Wednesday, March 09, 2016

Who Will Stay Calm and Be Well in Indian Wells?

So, how's your week been going?

Now can we finally get back to... hmmm, what's it called again? Oh, yeah. Tennis.

Not that it matters, of course, since it's easier for the masses to spin drama and controversy, thinly veil long-held animosities with so-called definitive statements without any real base of knowledge and take the golden opportunity presented them to disparage, question, accuse and -- because it's "fun" and, more importantly, easy "click bait" -- attempt to incidentally sully the reputation and soil the veracity of any and all words and accomplishments of a WTA athlete suddenly thrust into the eye of a specific storm partly, but not solely, of her own making.

Often times that previous paragraph could be used to reference the latest cooked-up "controversial" moment surrounding the careers of players like Serena Williams or Victoria Azarenka, but this time the seal has been broken on the mother lode of a decades-worth of deeply-held gripes and jealousies, personal paybacks and attacks dressed up to resemble defenses by "fans" of certain opponents who really don't need those sort of "friends," as well as an overall, oh, what would you call it? Oh, yeah, "joy" in some corners that an athlete who has expertly managed to stay above the fray for over a decade may have something even remote resembling feet of clay.

How sweet, fresh meat. "Give me a generous portion -- and make it a primo cut, dude."

Maria Sharapova's act of admitting on Monday that she failed a drug test at the Australian Open for a drug called meldonium, which she said she's been taking for ten years for numerous health issues (personal and family history-related) but didn't become a banned substance until January 1 of this year, in two short days has, as is typically the case, put the WTA in the headlines that the tour is routinely shut out of over the course of the sports year when something other than lazy jumping to conclusions, armchair psychoanalysis and attempted character assassination are trumped (small "T") by the "chore" of having to actually watch matches, cover results or just about anything that might revolve around the burden of having to know virtually anything about the topic at hand.

You know, sort of like running for the Republican nomination for president in the United States. Who needs any knowledge when you can shout the loudest?

Some have posited that Sharapova's failed drug test will "change women's tennis forever." Yeah, maybe, but not in the way so many may be hoping... err, I mean suggesting. Silly me. It's so difficult to tell the difference when the usual anti-WTA suspects start spouting, you know? If anything, this week simply cements the general sports and news media's propensity to shrug off the actual sport in question and instead report on the women's tour as if it's an ongoing episode of "The Real Non-Housewives of the WTA," complete with weekly scandals, climbing-over-the-table fights and petty arguments. Because, you know, how else are "we" to cover a women's sport -- even the most successful and lucrative one on the planet -- in a way that everyone (read: people who follow men's sports) can relate to?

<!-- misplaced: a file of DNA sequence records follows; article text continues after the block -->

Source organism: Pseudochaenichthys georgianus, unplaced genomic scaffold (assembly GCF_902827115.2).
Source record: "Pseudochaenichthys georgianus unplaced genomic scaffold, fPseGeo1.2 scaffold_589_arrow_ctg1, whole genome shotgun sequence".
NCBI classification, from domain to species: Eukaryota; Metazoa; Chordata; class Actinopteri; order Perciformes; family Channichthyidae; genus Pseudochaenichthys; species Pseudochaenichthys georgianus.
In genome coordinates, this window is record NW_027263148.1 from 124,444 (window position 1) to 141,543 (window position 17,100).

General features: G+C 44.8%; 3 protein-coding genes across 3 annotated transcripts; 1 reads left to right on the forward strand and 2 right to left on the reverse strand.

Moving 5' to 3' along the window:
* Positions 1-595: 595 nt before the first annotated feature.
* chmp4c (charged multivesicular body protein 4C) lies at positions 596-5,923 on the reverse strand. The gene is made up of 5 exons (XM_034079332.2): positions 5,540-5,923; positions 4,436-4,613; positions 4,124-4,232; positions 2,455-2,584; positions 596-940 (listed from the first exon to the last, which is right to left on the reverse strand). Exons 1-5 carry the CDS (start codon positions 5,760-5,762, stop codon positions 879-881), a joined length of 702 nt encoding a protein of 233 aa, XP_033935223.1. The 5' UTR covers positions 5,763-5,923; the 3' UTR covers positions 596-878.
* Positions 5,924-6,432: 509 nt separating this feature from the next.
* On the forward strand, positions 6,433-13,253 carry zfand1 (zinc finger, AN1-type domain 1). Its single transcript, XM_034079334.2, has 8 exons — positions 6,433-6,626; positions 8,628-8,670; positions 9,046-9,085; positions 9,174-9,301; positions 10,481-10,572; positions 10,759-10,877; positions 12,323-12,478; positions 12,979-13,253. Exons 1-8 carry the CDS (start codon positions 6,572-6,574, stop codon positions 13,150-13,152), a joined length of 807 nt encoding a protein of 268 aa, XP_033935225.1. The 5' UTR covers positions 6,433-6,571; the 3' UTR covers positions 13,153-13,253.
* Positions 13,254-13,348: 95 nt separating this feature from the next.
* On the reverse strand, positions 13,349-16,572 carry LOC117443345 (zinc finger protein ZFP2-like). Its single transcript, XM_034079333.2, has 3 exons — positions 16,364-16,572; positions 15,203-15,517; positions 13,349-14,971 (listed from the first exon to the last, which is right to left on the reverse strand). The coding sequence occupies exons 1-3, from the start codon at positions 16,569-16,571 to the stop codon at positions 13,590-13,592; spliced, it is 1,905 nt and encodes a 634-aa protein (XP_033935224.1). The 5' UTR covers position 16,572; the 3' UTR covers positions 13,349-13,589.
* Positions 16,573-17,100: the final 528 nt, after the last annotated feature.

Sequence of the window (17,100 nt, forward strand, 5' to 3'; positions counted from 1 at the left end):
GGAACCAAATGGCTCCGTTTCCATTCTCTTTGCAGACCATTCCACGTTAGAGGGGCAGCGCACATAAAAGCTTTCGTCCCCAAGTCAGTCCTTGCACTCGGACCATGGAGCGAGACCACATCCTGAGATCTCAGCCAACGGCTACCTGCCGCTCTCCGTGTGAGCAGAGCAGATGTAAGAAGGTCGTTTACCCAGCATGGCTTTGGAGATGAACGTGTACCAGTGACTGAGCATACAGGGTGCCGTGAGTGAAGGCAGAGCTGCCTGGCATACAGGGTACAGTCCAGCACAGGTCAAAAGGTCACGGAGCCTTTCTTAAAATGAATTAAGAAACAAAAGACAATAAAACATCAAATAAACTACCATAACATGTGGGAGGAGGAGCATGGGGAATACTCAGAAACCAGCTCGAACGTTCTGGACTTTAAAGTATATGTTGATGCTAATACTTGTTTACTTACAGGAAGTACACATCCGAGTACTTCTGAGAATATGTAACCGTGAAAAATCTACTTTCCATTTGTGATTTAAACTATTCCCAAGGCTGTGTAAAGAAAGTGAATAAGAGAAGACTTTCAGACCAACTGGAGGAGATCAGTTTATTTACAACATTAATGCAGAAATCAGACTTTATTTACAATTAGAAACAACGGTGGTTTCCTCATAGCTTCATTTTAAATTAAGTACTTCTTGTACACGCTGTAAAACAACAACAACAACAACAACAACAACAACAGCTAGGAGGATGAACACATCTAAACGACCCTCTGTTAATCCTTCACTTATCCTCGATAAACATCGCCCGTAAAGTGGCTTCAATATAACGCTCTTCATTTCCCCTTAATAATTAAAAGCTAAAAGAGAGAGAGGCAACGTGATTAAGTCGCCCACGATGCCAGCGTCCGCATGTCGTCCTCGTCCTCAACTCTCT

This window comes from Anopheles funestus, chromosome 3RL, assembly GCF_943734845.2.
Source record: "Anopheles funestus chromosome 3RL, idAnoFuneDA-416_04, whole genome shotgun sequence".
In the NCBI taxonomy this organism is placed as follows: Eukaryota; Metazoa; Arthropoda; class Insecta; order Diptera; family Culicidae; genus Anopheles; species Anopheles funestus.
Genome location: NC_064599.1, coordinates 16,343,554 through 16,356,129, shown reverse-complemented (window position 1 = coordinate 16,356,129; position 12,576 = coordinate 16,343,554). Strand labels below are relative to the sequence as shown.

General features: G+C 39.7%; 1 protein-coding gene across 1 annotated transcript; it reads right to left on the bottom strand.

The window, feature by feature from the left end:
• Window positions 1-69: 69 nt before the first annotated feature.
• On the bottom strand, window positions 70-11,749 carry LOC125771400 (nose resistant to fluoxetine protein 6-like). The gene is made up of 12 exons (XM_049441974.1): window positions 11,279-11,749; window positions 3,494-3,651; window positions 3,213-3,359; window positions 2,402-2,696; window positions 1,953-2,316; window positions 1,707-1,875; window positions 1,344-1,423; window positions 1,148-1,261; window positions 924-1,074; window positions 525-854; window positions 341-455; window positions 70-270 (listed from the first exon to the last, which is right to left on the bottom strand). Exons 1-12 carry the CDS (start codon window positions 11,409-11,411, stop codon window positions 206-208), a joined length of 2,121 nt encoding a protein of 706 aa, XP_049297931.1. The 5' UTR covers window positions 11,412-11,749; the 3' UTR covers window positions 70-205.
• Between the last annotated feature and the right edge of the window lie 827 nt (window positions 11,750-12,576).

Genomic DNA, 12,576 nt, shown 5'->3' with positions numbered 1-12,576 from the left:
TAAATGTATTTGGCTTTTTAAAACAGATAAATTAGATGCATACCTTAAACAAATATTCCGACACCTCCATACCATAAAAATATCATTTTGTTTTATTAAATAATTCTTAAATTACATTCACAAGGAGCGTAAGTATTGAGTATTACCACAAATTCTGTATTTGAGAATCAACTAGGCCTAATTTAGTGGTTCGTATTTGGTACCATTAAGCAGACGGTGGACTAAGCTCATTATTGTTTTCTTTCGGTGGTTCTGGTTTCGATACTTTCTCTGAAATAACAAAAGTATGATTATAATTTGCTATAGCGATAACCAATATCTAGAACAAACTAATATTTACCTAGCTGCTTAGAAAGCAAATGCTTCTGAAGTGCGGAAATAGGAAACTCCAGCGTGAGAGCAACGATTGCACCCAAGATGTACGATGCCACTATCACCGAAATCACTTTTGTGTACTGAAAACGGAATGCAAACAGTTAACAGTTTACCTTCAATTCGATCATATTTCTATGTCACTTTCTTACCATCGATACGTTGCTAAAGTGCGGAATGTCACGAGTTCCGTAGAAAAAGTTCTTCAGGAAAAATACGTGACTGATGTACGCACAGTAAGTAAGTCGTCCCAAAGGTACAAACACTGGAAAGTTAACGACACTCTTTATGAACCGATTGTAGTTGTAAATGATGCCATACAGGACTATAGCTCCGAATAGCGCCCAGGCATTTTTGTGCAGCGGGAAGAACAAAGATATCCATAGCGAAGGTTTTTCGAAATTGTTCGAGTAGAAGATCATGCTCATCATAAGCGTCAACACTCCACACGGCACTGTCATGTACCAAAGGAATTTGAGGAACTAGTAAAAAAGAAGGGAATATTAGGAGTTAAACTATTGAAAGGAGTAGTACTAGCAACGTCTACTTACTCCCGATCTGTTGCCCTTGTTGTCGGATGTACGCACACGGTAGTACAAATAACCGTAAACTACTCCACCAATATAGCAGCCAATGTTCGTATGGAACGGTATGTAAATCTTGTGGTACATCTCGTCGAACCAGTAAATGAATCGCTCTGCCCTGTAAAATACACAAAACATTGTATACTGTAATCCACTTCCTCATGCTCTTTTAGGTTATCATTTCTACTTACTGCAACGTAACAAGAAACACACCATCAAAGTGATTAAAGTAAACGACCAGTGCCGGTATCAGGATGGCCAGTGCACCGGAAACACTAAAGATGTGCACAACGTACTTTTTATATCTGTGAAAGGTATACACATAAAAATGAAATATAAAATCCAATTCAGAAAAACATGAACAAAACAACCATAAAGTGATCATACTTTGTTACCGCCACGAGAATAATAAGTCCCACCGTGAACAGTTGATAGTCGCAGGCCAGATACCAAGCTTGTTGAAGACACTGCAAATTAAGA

And the perfect irony is that this all occurred on a Tuesday that was also International Women's Day. Or maybe it's not so ironic, after all, actually.

The Sharapova failed drug test is the perfect Wild West story for the internet sports age, fit to be framed in any way, shape or form by any Tom, Dick, Jane, Harry, Bob, Carol, Ted or Alice. Who cares if what anyone says is unerringly right or unacceptably wrong -- and, make no mistake, no one will EVER know the ENTIRE story, or if we do some will still twist it so that it continues to fit into their petty, self-serving scenario -- when raising eyebrows and/or putting a new (or old) target on blast is so much more pleasantly time-consuming.

Pity it doesn't actually work like that. At least not totally. Sharapova will always carry a little of the sting of the past few days no matter how things turn out.

If for nothing else because it pulled the curtain back on a whole host of individuals and entities who delight in trying to poke holes in her story (even going so far as bemoaning her being "allowed" to get ahead of and "control" the story by making her announcement before the unfiltered release of the news of the test was made public, as if she doesn't have that right) or who'd rather remain silent than show even the slightest compassion in a difficult situation (at least Serena Williams, who knows something about being publicly assailed, stepped up and offered some form of support... there may be no love lost there, but there's also no need to pile on). Oh, and did I mention the cowardly sponsors and business partners (hello, Nike, Porsche, and TAG Heuer) who callously choose to run for cover at the fight sight of a "fine print" speed bump?